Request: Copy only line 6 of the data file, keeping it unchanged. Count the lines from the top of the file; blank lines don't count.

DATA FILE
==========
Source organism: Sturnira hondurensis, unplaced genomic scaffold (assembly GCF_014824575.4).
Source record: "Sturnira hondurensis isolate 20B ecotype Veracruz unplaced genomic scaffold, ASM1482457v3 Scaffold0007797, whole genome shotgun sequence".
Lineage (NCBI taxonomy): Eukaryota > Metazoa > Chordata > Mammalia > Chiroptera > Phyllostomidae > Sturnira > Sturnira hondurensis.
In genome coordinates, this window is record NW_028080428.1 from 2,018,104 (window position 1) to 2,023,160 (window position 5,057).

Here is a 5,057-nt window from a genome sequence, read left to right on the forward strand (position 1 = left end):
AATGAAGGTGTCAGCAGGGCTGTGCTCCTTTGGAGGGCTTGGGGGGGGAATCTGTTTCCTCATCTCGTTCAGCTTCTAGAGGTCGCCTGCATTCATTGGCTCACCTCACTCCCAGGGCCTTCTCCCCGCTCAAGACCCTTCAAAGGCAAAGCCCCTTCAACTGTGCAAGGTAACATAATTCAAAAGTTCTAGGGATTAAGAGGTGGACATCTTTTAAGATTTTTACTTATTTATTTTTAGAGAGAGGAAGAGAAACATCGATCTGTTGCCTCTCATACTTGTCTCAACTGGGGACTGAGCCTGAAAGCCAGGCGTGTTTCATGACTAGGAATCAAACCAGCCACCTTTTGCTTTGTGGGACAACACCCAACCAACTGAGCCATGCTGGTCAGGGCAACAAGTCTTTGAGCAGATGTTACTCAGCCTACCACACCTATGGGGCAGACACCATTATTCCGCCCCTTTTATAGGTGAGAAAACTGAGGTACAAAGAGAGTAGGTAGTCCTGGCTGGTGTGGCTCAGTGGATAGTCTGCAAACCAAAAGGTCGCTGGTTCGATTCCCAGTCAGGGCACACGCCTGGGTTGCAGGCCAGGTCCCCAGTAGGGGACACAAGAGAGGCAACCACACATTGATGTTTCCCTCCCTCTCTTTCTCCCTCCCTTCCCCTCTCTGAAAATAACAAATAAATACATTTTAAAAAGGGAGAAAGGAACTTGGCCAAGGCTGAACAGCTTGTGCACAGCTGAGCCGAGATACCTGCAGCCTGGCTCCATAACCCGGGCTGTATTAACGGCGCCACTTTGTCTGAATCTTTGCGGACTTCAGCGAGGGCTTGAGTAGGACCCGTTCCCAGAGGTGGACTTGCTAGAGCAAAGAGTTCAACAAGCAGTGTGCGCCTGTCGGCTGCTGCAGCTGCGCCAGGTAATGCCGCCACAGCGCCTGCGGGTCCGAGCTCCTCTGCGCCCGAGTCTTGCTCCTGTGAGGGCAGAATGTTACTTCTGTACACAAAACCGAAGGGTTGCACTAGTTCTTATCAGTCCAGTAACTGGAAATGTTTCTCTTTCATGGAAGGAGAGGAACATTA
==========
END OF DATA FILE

AATGAAGGTGTCAGCAGGGCTGTGCTCCTTTGGAGGGCTTGGGGGGGGAATCTGTTTCCTCATCTCGTTCAGCTTCTAGAGGTCGCCTGCATTCATTGGCTCACCTCACTCCCAGGGCCTTCTCCCCGCTCAAGACCCTTCAAAGGCAAAGCCCCTTCAACTGTGCAAGGTAACATAATTCAAAAGTTCTAGGGATTAAGAGGTGGACATCTTTTAAGATTTTTACTTATTTATTTTTAGAGAGAGGAAGAGAAACATCGATCTGTTGCCTCTCATACTTGTCTCAACTGGGGACTGAGCCTGAAAGCCAGGCGTGTTTCATGACTAGGAATCAAACCAGCCACCTTTTGCTTTGTGGGACAACACCCAACCAACTGAGCCATGCTGGTCAGGGCAACAAGTCTTTGAGCAGATGTTACTCAGCCTACCACACCTATGGGGCAGACACCATTATTCCGCCCCTTTTATAGGTGAGAAAACTGAGGTACAAAGAGAGTAGGTAGTCCTGGCTGGTGTGGCTCAGTGGATAGTCTGCAAACCAAAAGGTCGCTGGTTCGATTCCCAGTCAGGGCACACGCCTGGGTTGCAGGCCAGGTCCCCAGTAGGGGACACAAGAGAGGCAACCACACATTGATGTTTCCCTCCCTCTCTTTCTCCCTCCCTTCCCCTCTCTGAAAATAACAAATAAATACATTTTAAAAAGGGAGAAAGGAACTTGGCCAAGGCTGAACAGCTTGTGCACAGCTGAGCCGAGATACCTGCAGCCTGGCTCCATAACCCGGGCTGTATTAACGGCGCCACTTTGTCTGAATCTTTGCGGACTTCAGCGAGGGCTTGAGTAGGACCCGTTCCCAGAGGTGGACTTGCTAGAGCAAAGAGTTCAACAAGCAGTGTGCGCCTGTCGGCTGCTGCAGCTGCGCCAGGTAATGCCGCCACAGCGCCTGCGGGTCCGAGCTCCTCTGCGCCCGAGTCTTGCTCCTGTGAGGGCAGAATGTTACTTCTGTACACAAAACCGAAGGGTTGCACTAGTTCTTATCAGTCCAGTAACTGGAAATGTTTCTCTTTCATGGAAGGAGAGGAACATTA